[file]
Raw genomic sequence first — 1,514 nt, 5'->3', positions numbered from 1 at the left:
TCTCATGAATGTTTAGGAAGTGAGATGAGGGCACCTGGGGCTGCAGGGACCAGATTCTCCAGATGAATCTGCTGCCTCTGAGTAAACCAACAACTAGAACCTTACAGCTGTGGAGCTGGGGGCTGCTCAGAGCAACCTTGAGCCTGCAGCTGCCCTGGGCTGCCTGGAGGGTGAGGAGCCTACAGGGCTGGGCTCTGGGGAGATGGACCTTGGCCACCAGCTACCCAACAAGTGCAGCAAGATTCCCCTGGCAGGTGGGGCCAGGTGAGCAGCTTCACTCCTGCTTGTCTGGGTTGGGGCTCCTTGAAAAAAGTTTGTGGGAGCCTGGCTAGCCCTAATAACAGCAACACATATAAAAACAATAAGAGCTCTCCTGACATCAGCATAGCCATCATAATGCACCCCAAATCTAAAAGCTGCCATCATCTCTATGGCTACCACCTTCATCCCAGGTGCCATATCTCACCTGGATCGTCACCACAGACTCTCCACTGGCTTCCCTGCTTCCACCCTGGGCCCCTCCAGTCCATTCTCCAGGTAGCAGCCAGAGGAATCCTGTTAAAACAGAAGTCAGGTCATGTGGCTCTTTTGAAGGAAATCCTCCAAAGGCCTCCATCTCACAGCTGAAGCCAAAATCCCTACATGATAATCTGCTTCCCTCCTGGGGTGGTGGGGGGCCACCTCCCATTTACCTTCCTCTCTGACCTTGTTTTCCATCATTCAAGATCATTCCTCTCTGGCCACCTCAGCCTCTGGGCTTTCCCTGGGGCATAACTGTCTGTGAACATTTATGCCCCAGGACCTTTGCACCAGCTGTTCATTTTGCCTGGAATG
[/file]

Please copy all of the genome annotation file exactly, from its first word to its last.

Raw genomic sequence first — 1,514 nt, 5'->3', positions numbered from 1 at the left:
TCTCATGAATGTTTAGGAAGTGAGATGAGGGCACCTGGGGCTGCAGGGACCAGATTCTCCAGATGAATCTGCTGCCTCTGAGTAAACCAACAACTAGAACCTTACAGCTGTGGAGCTGGGGGCTGCTCAGAGCAACCTTGAGCCTGCAGCTGCCCTGGGCTGCCTGGAGGGTGAGGAGCCTACAGGGCTGGGCTCTGGGGAGATGGACCTTGGCCACCAGCTACCCAACAAGTGCAGCAAGATTCCCCTGGCAGGTGGGGCCAGGTGAGCAGCTTCACTCCTGCTTGTCTGGGTTGGGGCTCCTTGAAAAAAGTTTGTGGGAGCCTGGCTAGCCCTAATAACAGCAACACATATAAAAACAATAAGAGCTCTCCTGACATCAGCATAGCCATCATAATGCACCCCAAATCTAAAAGCTGCCATCATCTCTATGGCTACCACCTTCATCCCAGGTGCCATATCTCACCTGGATCGTCACCACAGACTCTCCACTGGCTTCCCTGCTTCCACCCTGGGCCCCTCCAGTCCATTCTCCAGGTAGCAGCCAGAGGAATCCTGTTAAAACAGAAGTCAGGTCATGTGGCTCTTTTGAAGGAAATCCTCCAAAGGCCTCCATCTCACAGCTGAAGCCAAAATCCCTACATGATAATCTGCTTCCCTCCTGGGGTGGTGGGGGGCCACCTCCCATTTACCTTCCTCTCTGACCTTGTTTTCCATCATTCAAGATCATTCCTCTCTGGCCACCTCAGCCTCTGGGCTTTCCCTGGGGCATAACTGTCTGTGAACATTTATGCCCCAGGACCTTTGCACCAGCTGTTCATTTTGCCTGGAATG